In a recent statement by Steven Mnuchin, Treasury Secretary for the U.S., Facebook may be in for some difficult times ahead due to Libra losing support. Many of the stablecoin’s most influential supporters have backed away from the project due to worries that Libra will not be able to achieve the happy middle ground between the world of crypto and fiat currencies that it was going for.
Apparently, in its current state, Libra is not yet resistant enough to money laundering practices which put the stablecoin at odds with FinCEN which is a government body tasked with enforcing money laundering law.
To avoid complications and unwanted to legal action, six of Libra’s biggest supporters have left the project until legal regulations can be met by the Libra team. Stripe, eBay, PayPal, Mastercard, Visa and Mercado Pago are now on the outside of the project looking in.
Companies like Visa are still hopeful that a resolution will come and have announced a possible return should Libra bring up their game. The main challenge Libra is facing, however, is quite monumental in nature.
Many believe that stablecoins, in general, are attempting to bridge a divide that may prove too wide in the end. The Financial Stability Board is one example and they have outlined numerous concerns in this report.
Traditional fiat currencies are created, issued and governed with certain philosophies in mind that tend to go against the grain of what cryptocurrencies seek to accomplish. Stablecoins live somewhere in the middle, offering few real advantages over their fiat and crypto counterparts. Other than faster and more cost-effective online payments, of course.
That said, many others would say that Libra is providing an avenue for the future of fiat currencies. In a world where online payments are an everyday occurrence, Libra, and others like it, do provide many benefits over traditional currencies: the main ones being the convenience, transaction price and speed.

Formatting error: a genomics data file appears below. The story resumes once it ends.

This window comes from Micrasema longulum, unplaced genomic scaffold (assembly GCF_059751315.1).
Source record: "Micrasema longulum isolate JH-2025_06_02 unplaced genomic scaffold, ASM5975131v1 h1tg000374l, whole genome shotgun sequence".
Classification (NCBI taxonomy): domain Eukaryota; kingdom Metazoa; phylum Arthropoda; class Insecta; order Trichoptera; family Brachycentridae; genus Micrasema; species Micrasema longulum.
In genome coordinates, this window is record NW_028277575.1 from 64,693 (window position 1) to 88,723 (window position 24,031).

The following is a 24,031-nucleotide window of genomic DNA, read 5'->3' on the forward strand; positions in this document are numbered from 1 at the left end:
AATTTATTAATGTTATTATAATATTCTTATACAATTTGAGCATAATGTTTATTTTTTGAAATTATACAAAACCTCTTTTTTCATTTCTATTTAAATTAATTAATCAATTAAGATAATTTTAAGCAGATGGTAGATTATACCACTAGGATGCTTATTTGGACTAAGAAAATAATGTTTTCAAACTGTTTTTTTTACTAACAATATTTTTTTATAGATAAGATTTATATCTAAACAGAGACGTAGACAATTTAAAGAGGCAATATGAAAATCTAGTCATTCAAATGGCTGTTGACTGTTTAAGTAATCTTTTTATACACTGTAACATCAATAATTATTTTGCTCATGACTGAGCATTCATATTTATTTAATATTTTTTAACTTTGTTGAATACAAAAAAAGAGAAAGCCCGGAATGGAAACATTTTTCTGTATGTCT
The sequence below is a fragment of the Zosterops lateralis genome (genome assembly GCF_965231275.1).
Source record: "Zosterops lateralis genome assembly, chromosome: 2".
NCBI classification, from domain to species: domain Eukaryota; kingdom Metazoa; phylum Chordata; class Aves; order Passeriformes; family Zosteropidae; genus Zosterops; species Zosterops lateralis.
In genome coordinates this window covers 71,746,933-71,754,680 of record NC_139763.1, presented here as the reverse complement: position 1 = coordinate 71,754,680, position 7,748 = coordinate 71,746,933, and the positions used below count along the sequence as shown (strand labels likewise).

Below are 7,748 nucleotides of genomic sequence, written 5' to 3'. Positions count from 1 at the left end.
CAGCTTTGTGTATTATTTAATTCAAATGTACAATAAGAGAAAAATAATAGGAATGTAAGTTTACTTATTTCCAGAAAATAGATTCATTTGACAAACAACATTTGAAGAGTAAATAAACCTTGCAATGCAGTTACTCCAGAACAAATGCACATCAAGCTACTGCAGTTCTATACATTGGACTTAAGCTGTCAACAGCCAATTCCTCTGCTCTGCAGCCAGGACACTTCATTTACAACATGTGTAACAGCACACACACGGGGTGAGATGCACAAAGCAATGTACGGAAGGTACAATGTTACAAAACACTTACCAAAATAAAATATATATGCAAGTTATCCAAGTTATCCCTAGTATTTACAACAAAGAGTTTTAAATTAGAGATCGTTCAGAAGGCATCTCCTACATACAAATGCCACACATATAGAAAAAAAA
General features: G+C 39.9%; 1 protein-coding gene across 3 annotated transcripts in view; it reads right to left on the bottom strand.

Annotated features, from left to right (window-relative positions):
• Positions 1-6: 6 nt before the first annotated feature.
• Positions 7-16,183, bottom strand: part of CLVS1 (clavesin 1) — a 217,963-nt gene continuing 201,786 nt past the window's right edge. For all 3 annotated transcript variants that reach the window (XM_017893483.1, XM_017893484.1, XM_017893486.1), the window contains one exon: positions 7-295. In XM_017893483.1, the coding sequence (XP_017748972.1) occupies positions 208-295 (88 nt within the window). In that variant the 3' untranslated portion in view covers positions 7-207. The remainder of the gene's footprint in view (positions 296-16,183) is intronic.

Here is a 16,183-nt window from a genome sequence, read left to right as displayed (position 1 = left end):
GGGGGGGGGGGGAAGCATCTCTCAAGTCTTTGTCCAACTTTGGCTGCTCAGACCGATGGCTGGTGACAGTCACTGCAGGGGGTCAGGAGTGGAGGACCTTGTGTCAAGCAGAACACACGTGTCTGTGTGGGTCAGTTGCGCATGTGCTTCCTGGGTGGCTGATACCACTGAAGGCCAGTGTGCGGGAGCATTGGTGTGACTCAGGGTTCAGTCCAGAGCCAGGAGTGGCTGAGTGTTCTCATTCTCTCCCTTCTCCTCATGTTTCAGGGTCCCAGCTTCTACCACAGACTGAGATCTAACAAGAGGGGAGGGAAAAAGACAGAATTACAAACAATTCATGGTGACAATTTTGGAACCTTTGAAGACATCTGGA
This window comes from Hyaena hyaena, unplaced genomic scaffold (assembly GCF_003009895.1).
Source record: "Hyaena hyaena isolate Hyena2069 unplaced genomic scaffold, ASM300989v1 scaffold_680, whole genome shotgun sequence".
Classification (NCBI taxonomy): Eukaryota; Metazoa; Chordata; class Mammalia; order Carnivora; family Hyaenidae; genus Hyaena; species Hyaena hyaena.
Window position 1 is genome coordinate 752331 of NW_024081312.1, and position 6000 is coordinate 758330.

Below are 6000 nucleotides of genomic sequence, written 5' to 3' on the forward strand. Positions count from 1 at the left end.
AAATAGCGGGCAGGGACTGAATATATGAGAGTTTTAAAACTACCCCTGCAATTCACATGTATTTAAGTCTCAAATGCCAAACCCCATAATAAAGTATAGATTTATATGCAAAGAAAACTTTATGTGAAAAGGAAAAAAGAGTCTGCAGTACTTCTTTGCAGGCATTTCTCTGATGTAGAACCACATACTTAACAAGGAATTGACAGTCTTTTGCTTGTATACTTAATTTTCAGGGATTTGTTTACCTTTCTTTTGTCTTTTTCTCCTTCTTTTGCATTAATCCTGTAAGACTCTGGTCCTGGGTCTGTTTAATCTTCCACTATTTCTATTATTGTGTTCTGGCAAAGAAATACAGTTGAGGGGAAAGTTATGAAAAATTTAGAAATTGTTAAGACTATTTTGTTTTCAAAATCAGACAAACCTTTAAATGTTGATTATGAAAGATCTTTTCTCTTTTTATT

The benefits would not come without a cost, however. Unlike cryptocurrencies, stablecoins cannot share many of cryptocurrency’s greatest benefits, like anonymity, privacy, and resistance to censorship, for fear of money laundering.
A Word of Warning
Although the Libra project shows potential to bring banking services to over 1 billion people worldwide, lawmakers are simply not yet convinced that the stablecoin is ready to meet international banking standards. In Germany and France, some officials have made it clear that they will work for a world where Libra is not currently welcome in their countries.
In the United States, senators are sending letters to partners of the stablecoin, warning of negative implications Libra is thought to bring about. In addition to that, the same senators have gone so far as to threaten partnering companies with increased scrutiny where financial regulation is concerned. Among concerns are issues related to the destabilization of the global economy, terrorism, and money laundering.
Like most game-changers, Libra is facing its fair share of hurdles. Facebook is attempting to create a global payment system that goes against tradition while utilizing traditional fiat currencies to secure its own value and stability. It is clearly a tricky balance to strike but if and when they are successful, Facebook will have created a payment system that is sure to change many things. The question at the moment, however, is whether they have the staying power to make it through the gauntlet.